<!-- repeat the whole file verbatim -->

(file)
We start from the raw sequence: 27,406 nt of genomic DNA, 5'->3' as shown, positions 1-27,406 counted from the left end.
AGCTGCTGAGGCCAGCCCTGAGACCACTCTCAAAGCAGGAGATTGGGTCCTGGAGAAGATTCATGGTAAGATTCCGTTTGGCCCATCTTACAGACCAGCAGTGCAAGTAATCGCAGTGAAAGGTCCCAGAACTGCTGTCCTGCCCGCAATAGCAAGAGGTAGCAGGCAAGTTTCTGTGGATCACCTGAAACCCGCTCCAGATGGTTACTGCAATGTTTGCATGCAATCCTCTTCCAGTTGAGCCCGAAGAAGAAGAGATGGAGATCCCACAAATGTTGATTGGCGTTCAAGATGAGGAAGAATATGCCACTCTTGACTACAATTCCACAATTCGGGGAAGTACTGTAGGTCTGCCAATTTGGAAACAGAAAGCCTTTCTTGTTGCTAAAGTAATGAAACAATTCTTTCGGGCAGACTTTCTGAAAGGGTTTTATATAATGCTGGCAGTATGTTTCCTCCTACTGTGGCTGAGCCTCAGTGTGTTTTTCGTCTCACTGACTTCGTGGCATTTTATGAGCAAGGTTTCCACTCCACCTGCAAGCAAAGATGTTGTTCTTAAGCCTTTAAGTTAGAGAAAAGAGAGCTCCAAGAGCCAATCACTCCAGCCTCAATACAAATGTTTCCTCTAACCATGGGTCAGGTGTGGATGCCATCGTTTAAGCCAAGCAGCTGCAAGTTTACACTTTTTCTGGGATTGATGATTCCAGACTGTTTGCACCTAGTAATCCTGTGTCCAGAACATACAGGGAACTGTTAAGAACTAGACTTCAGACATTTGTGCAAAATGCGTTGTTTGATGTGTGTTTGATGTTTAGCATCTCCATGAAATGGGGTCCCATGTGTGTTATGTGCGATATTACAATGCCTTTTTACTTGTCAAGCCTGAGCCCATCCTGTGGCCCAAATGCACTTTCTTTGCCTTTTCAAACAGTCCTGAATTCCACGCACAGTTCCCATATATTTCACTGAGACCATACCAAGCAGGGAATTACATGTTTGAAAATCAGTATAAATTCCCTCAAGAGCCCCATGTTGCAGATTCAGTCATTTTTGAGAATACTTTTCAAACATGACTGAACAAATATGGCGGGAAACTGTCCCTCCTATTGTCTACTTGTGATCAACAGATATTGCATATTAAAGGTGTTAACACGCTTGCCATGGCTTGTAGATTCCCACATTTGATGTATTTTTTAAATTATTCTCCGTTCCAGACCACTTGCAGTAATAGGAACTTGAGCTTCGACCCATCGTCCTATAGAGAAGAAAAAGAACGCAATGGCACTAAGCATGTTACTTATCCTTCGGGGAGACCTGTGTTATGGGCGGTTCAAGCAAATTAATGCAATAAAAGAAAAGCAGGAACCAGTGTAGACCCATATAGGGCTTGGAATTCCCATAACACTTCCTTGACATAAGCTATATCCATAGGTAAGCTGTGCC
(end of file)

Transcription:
We start from the raw sequence: 27,406 nt of genomic DNA, 5'->3' as shown, positions 1-27,406 counted from the left end.
AGCTGCTGAGGCCAGCCCTGAGACCACTCTCAAAGCAGGAGATTGGGTCCTGGAGAAGATTCATGGTAAGATTCCGTTTGGCCCATCTTACAGACCAGCAGTGCAAGTAATCGCAGTGAAAGGTCCCAGAACTGCTGTCCTGCCCGCAATAGCAAGAGGTAGCAGGCAAGTTTCTGTGGATCACCTGAAACCCGCTCCAGATGGTTACTGCAATGTTTGCATGCAATCCTCTTCCAGTTGAGCCCGAAGAAGAAGAGATGGAGATCCCACAAATGTTGATTGGCGTTCAAGATGAGGAAGAATATGCCACTCTTGACTACAATTCCACAATTCGGGGAAGTACTGTAGGTCTGCCAATTTGGAAACAGAAAGCCTTTCTTGTTGCTAAAGTAATGAAACAATTCTTTCGGGCAGACTTTCTGAAAGGGTTTTATATAATGCTGGCAGTATGTTTCCTCCTACTGTGGCTGAGCCTCAGTGTGTTTTTCGTCTCACTGACTTCGTGGCATTTTATGAGCAAGGTTTCCACTCCACCTGCAAGCAAAGATGTTGTTCTTAAGCCTTTAAGTTAGAGAAAAGAGAGCTCCAAGAGCCAATCACTCCAGCCTCAATACAAATGTTTCCTCTAACCATGGGTCAGGTGTGGATGCCATCGTTTAAGCCAAGCAGCTGCAAGTTTACACTTTTTCTGGGATTGATGATTCCAGACTGTTTGCACCTAGTAATCCTGTGTCCAGAACATACAGGGAACTGTTAAGAACTAGACTTCAGACATTTGTGCAAAATGCGTTGTTTGATGTGTGTTTGATGTTTAGCATCTCCATGAAATGGGGTCCCATGTGTGTTATGTGCGATATTACAATGCCTTTTTACTTGTCAAGCCTGAGCCCATCCTGTGGCCCAAATGCACTTTCTTTGCCTTTTCAAACAGTCCTGAATTCCACGCACAGTTCCCATATATTTCACTGAGACCATACCAAGCAGGGAATTACATGTTTGAAAATCAGTATAAATTCCCTCAAGAGCCCCATGTTGCAGATTCAGTCATTTTTGAGAATACTTTTCAAACATGACTGAACAAATATGGCGGGAAACTGTCCCTCCTATTGTCTACTTGTGATCAACAGATATTGCATATTAAAGGTGTTAACACGCTTGCCATGGCTTGTAGATTCCCACATTTGATGTATTTTTTAAATTATTCTCCGTTCCAGACCACTTGCAGTAATAGGAACTTGAGCTTCGACCCATCGTCCTATAGAGAAGAAAAAGAACGCAATGGCACTAAGCATGTTACTTATCCTTCGGGGAGACCTGTGTTATGGGCGGTTCAAGCAAATTAATGCAATAAAAGAAAAGCAGGAACCAGTGTAGACCCATATAGGGCTTGGAATTCCCATAACACTTCCTTGACATAAGCTATATCCATAGGTAAGCTGTGCC